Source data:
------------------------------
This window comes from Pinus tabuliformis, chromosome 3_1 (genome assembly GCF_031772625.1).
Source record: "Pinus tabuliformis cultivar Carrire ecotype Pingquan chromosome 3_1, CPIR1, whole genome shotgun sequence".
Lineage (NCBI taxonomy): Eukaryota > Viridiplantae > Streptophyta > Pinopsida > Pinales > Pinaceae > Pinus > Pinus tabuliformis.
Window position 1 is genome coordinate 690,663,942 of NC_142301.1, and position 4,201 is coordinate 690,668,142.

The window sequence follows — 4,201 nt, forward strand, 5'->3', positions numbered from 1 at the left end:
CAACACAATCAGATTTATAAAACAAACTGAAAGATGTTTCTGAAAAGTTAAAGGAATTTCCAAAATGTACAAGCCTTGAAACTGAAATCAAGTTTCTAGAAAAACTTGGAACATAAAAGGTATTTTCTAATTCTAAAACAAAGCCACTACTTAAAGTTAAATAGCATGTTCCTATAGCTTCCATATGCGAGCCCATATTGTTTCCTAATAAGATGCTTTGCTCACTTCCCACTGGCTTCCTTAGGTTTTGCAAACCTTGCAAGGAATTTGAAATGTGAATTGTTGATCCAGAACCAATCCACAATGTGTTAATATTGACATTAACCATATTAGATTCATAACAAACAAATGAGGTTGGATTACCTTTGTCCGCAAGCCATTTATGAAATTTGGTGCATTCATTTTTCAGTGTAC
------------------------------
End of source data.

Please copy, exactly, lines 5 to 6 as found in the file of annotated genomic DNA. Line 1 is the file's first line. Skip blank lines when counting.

The window sequence follows — 4,201 nt, forward strand, 5'->3', positions numbered from 1 at the left end:
CAACACAATCAGATTTATAAAACAAACTGAAAGATGTTTCTGAAAAGTTAAAGGAATTTCCAAAATGTACAAGCCTTGAAACTGAAATCAAGTTTCTAGAAAAACTTGGAACATAAAAGGTATTTTCTAATTCTAAAACAAAGCCACTACTTAAAGTTAAATAGCATGTTCCTATAGCTTCCATATGCGAGCCCATATTGTTTCCTAATAAGATGCTTTGCTCACTTCCCACTGGCTTCCTTAGGTTTTGCAAACCTTGCAAGGAATTTGAAATGTGAATTGTTGATCCAGAACCAATCCACAATGTGTTAATATTGACATTAACCATATTAGATTCATAACAAACAAATGAGGTTGGATTACCTTTGTCCGCAAGCCATTTATGAAATTTGGTGCATTCATTTTTCAGTGTAC